Alyssa Healy has rewritten the history books, putting together one of the most incredible batting performances in World Cup history.
Alyssa Healy has rewritten the history books in Christchurch, putting together one of the most destructive batting performances in World Cup cricket to steer Australia towards a record total against England.
The wicketkeeper pummelled 170 off 138 balls in the must-win final at Hagley Oval to help Australia register a whopping team total of 5/356 from its 50 overs.
Heather Knight won the toss and elected to bowl first, a decision that quickly backfired on the England skipper.
England’s bowlers had no answer for Healy’s masterclass, yelling in frustration every time she found the boundary rope on Sunday morning.
The Aussies were assisted by some sloppy fielding and dropped catches, which only compounded England’s woes in the field.
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Healy cracked 26 boundaries in the one-sided demolition, seamlessly finding gaps in the field as she toppled record after record after record.
The list of her accolades is lengthy:
— the largest individual score in a World Cup final, men’s or women’s
— the most runs in a Women’s World Cup tournament
— the first cricketer to score a century in the semi-final and final of a World Cup tournament, men’s or women’s
— the first cricketer to score two centuries in a Women’s World Cup tournament
— the largest individual score against England in women’s ODIs
— the most boundaries in a Women’s World Cup innings
Cricket reporter Laura Jolly tweeted: “That was one of the best things I’ve ever seen.”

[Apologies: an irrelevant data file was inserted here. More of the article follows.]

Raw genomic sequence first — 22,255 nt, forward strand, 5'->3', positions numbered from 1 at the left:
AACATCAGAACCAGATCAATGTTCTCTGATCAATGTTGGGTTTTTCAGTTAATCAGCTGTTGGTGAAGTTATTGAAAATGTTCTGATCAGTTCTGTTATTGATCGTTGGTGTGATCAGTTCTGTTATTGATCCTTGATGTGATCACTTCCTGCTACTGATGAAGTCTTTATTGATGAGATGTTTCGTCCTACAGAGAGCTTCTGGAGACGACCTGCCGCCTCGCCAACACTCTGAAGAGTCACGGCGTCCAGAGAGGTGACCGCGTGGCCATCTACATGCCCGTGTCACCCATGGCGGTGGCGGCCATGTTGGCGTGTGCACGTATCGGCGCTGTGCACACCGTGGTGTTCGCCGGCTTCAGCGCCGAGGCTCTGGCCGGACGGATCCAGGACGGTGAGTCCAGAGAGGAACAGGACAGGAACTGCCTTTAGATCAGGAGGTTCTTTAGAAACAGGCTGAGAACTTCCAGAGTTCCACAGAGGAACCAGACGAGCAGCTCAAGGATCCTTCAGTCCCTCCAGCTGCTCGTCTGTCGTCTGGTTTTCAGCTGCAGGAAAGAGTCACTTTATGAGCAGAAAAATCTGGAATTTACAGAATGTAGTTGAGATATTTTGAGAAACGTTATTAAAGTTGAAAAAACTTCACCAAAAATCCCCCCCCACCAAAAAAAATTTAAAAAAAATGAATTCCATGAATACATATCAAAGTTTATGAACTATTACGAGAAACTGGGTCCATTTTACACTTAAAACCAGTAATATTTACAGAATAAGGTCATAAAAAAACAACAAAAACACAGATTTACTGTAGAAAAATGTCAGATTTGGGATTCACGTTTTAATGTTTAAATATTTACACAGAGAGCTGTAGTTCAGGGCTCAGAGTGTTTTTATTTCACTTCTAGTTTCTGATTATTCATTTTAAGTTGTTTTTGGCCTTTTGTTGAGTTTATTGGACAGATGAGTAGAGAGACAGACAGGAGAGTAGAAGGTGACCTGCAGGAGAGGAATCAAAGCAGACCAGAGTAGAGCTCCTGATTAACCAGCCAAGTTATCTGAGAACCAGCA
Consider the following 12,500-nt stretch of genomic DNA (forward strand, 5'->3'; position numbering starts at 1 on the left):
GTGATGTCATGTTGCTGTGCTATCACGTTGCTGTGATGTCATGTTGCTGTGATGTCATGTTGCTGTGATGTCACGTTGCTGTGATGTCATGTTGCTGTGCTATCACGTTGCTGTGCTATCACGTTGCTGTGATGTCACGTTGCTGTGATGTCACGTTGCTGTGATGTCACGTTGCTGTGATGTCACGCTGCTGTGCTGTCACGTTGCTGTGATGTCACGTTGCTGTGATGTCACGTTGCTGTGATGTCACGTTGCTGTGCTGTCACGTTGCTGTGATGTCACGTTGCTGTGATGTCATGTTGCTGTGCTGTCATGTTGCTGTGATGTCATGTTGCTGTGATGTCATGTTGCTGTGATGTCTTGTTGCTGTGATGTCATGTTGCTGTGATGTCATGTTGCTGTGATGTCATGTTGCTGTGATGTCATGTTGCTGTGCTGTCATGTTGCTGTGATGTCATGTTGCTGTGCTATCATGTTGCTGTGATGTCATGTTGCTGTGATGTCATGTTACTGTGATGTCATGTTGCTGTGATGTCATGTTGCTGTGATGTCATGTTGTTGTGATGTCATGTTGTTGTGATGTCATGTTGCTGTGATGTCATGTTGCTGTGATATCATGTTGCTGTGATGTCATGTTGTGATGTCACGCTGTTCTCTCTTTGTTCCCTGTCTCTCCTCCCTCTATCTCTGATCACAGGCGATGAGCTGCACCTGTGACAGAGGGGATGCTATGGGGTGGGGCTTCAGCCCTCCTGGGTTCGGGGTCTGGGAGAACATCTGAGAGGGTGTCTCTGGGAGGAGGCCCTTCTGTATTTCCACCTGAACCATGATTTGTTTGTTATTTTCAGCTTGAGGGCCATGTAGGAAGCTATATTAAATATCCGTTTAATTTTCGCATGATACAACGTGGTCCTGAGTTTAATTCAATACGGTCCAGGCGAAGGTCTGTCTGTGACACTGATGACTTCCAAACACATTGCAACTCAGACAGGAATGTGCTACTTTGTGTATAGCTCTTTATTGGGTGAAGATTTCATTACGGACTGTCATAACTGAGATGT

Former Australian captain Lisa Sthalekar posted: “This is ridiculous from @ahealy77! We are witnessing the best innings ever in a FINAL!”
Sports journalist Sam Ferris tweeted: “Given the context, that’s gotta be the best women’s ODI innings ever, right?”
Former England bowler and Fox Cricket commentator Isa Guha posted: “This is why Australia are the best in the world.”
Highest individual scores in a World Cup final
170 — Alyssa Healy (AUS), 2022
149 — Adam Gilchrist (AUS), 2007
140* — Ricky Ponting (AUS), 2003
138* — Viv Richards (WI), 1979
Healy was assisted by Rachael Haynes (68 off 93 balls) and Beth Mooney (62 off 47 balls), forming century partnerships with both left-handers.
The 32-year-old scored a staggering 45 runs from her last 19 deliveries before she was stumped off Anya Shrubsole’s bowling in the 46th over, walking off the ground to a standing ovation.
England somewhat redeemed itself by claiming a handful of late wickets, but the damage had well and truly been done.
The defending champions will need to pull off the largest run chase in women’s ODI history to retain the coveted World Cup trophy.
300 up for Aussies
Australia has reached 300 in Christchurch, with Alyssa Healy and Beth Mooney absolutely obliterating England’s hapless bowlers.
Healy has become the first cricketer to score 500 runs in a Women’s World Cup tournament.
Another century partnership
Alyssa Healy and Beth Mooney have combined for a century stand for the second wicket, reaching the milestone in just 81 deliveries.
This is also now the largest team total in a Women’s World Cup final — and there’s still eight overs remaining.
And things have gone from bad to worse for England, with Tammy Beaumont dropping Healy at short fine leg on 136.
The Australian wicketkeeper now has the highest individual score of the tournament, bettering Meg Lanning’s 135 not out against South Africa.
Soon after, Mooney brought up a half-century, her second of the tournament. And then, Healy became the first cricketer to score 150+ runs in any ICC event final.
This is becoming farcical.
Healy brings up historic century
Australian wicketkeeper Alyssa Healy has become just the second cricketer to score a century in a Women’s World Cup final, joining the legendary Karen Rolton.
Healy reached triple figures in exactly 100 deliveries against England — it was her second century of the tournament and the fifth of her ODI career.
The cherry on top? Her husband Mitchell Starc was in the crowd to witness her incredible feat.
Australian all-rounder Glenn Maxwell tweeted: “So bloody awesome! What a superstar.”